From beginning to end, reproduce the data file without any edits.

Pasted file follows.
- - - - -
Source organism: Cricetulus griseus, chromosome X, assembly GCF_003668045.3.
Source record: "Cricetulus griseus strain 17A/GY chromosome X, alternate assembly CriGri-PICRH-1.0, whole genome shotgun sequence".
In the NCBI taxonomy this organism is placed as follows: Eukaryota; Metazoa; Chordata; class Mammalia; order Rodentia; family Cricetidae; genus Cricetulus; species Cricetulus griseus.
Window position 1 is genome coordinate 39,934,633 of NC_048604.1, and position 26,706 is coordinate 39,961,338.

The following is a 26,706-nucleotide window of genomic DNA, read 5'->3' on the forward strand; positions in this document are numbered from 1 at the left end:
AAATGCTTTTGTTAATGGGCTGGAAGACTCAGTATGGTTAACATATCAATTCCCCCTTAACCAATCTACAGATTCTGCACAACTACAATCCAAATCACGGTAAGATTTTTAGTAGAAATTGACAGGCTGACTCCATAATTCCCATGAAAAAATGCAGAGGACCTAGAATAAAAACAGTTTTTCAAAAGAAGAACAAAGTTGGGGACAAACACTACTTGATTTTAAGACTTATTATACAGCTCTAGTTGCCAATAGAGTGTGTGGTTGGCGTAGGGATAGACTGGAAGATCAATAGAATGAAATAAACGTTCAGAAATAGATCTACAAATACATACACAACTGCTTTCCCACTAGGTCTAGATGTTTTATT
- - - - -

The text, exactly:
Source organism: Cricetulus griseus, chromosome X, assembly GCF_003668045.3.
Source record: "Cricetulus griseus strain 17A/GY chromosome X, alternate assembly CriGri-PICRH-1.0, whole genome shotgun sequence".
In the NCBI taxonomy this organism is placed as follows: Eukaryota; Metazoa; Chordata; class Mammalia; order Rodentia; family Cricetidae; genus Cricetulus; species Cricetulus griseus.
Window position 1 is genome coordinate 39,934,633 of NC_048604.1, and position 26,706 is coordinate 39,961,338.

The following is a 26,706-nucleotide window of genomic DNA, read 5'->3' on the forward strand; positions in this document are numbered from 1 at the left end:
AAATGCTTTTGTTAATGGGCTGGAAGACTCAGTATGGTTAACATATCAATTCCCCCTTAACCAATCTACAGATTCTGCACAACTACAATCCAAATCACGGTAAGATTTTTAGTAGAAATTGACAGGCTGACTCCATAATTCCCATGAAAAAATGCAGAGGACCTAGAATAAAAACAGTTTTTCAAAAGAAGAACAAAGTTGGGGACAAACACTACTTGATTTTAAGACTTATTATACAGCTCTAGTTGCCAATAGAGTGTGTGGTTGGCGTAGGGATAGACTGGAAGATCAATAGAATGAAATAAACGTTCAGAAATAGATCTACAAATACATACACAACTGCTTTCCCACTAGGTCTAGATGTTTTATT